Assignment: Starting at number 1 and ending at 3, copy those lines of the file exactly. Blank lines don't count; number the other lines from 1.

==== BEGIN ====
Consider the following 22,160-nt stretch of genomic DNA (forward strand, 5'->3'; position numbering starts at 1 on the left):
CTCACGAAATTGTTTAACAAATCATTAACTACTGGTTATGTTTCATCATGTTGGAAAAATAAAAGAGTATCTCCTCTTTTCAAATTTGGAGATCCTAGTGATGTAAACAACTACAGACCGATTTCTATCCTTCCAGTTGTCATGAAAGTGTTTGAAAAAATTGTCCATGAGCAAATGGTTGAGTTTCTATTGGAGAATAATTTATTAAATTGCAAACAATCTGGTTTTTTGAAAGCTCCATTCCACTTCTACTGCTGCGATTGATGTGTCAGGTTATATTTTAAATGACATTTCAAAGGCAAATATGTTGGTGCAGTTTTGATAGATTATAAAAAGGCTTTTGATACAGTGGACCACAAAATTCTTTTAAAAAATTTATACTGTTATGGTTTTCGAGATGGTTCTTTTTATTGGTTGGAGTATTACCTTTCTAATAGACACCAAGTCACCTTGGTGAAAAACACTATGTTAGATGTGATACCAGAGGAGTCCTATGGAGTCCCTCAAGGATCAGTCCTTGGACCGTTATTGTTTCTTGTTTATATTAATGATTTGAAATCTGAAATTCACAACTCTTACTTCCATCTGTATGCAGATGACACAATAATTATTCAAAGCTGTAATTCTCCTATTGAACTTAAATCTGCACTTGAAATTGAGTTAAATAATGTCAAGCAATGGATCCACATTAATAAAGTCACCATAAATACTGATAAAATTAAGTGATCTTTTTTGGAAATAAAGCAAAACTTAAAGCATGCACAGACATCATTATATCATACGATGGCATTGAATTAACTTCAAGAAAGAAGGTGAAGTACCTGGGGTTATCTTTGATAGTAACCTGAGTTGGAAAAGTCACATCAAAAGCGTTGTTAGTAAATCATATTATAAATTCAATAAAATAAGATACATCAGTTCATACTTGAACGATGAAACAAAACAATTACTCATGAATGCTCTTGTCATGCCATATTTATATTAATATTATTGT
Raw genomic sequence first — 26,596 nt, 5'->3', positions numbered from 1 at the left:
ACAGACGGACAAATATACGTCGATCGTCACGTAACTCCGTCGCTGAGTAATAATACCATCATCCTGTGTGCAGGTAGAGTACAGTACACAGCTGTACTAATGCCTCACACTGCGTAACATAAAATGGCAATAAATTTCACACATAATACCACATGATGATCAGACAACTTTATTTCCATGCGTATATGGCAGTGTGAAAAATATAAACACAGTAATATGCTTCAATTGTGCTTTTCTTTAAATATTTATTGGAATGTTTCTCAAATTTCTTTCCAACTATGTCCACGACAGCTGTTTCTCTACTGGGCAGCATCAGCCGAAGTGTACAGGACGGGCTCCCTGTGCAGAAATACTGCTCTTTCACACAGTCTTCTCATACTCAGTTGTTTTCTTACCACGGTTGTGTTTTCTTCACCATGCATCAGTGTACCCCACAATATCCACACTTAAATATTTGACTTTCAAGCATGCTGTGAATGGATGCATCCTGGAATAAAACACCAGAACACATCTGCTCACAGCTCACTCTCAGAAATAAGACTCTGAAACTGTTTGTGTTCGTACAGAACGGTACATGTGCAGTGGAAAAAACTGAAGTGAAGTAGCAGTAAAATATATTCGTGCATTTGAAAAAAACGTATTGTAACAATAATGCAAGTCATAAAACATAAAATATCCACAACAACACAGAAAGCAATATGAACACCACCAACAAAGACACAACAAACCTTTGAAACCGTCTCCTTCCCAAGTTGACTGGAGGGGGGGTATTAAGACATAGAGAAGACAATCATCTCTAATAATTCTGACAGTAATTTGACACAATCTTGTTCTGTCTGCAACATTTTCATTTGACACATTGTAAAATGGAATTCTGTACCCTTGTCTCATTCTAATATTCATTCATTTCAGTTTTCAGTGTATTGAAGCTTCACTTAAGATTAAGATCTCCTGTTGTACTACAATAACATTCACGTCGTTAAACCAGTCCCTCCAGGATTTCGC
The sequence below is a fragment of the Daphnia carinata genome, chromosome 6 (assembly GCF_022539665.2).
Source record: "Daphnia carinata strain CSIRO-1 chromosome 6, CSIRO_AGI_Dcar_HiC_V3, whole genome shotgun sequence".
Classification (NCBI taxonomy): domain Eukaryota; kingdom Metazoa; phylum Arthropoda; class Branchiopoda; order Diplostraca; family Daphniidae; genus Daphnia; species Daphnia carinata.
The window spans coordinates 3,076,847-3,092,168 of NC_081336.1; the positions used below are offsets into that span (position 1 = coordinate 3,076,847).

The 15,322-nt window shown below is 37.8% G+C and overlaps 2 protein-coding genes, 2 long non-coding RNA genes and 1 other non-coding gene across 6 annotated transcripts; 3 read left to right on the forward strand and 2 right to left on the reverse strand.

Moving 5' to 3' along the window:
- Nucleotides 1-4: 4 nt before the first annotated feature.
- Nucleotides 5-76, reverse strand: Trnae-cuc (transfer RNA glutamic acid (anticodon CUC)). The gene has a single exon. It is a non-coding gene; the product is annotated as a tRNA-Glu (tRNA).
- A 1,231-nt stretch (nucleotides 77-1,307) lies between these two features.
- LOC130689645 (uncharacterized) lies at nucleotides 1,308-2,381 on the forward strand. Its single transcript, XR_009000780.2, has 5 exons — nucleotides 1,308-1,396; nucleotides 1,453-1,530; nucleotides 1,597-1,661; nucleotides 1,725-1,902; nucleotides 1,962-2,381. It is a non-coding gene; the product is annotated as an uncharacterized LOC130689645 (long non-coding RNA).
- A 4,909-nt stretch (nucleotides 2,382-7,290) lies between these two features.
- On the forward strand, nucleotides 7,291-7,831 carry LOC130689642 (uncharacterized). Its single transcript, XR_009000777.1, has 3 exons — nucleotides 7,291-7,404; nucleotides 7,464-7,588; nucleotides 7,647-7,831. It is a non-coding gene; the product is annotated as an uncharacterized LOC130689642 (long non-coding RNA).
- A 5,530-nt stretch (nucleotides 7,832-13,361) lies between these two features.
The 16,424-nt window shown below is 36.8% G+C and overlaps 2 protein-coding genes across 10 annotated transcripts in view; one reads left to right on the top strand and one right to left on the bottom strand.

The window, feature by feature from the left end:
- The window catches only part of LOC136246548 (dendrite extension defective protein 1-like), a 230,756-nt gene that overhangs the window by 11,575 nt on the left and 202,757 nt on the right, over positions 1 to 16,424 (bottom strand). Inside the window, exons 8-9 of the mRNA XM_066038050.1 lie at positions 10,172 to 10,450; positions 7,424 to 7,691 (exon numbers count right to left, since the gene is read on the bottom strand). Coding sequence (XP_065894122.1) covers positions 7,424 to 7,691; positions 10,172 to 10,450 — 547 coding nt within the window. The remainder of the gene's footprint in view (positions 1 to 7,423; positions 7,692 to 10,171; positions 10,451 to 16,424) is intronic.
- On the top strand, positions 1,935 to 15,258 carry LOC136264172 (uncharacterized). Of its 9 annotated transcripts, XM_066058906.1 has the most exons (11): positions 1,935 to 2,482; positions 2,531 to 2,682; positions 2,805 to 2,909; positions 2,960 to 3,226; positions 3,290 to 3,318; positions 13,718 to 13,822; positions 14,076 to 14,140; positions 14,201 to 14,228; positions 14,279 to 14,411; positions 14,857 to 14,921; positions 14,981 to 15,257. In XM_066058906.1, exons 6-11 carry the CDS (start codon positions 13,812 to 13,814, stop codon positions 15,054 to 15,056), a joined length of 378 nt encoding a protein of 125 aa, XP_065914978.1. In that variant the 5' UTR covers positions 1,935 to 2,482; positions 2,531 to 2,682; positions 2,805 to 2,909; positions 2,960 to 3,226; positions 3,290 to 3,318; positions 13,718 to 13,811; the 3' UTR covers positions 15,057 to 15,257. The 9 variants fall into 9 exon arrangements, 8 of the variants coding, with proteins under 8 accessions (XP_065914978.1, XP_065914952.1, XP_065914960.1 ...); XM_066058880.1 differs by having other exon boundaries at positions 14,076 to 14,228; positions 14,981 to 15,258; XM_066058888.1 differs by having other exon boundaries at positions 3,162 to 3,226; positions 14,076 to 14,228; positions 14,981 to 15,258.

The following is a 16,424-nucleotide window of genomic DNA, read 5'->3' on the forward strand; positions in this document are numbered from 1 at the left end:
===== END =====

Consider the following 22,160-nt stretch of genomic DNA (forward strand, 5'->3'; position numbering starts at 1 on the left):
CTCACGAAATTGTTTAACAAATCATTAACTACTGGTTATGTTTCATCATGTTGGAAAAATAAAAGAGTATCTCCTCTTTTCAAATTTGGAGATCCTAGTGATGTAAACAACTACAGACCGATTTCTATCCTTCCAGTTGTCATGAAAGTGTTTGAAAAAATTGTCCATGAGCAAATGGTTGAGTTTCTATTGGAGAATAATTTATTAAATTGCAAACAATCTGGTTTTTTGAAAGCTCCATTCCACTTCTACTGCTGCGATTGATGTGTCAGGTTATATTTTAAATGACATTTCAAAGGCAAATATGTTGGTGCAGTTTTGATAGATTATAAAAAGGCTTTTGATACAGTGGACCACAAAATTCTTTTAAAAAATTTATACTGTTATGGTTTTCGAGATGGTTCTTTTTATTGGTTGGAGTATTACCTTTCTAATAGACACCAAGTCACCTTGGTGAAAAACACTATGTTAGATGTGATACCAGAGGAGTCCTATGGAGTCCCTCAAGGATCAGTCCTTGGACCGTTATTGTTTCTTGTTTATATTAATGATTTGAAATCTGAAATTCACAACTCTTACTTCCATCTGTATGCAGATGACACAATAATTATTCAAAGCTGTAATTCTCCTATTGAACTTAAATCTGCACTTGAAATTGAGTTAAATAATGTCAAGCAATGGATCCACATTAATAAAGTCACCATAAATACTGATAAAATTAAGTGATCTTTTTTGGAAATAAAGCAAAACTTAAAGCATGCACAGACATCATTATATCATACGATGGCATTGAATTAACTTCAAGAAAGAAGGTGAAGTACCTGGGGTTATCTTTGATAGTAACCTGAGTTGGAAAAGTCACATCAAAAGCGTTGTTAGTAAATCATATTATAAATTCAATAAAATAAGATACATCAGTTCATACTTGAACGATGAAACAAAACAATTACTCATGAATGCTCTTGTCATGCCATATTTATATTAATATTATTGT
Raw genomic sequence first — 26,596 nt, 5'->3', positions numbered from 1 at the left: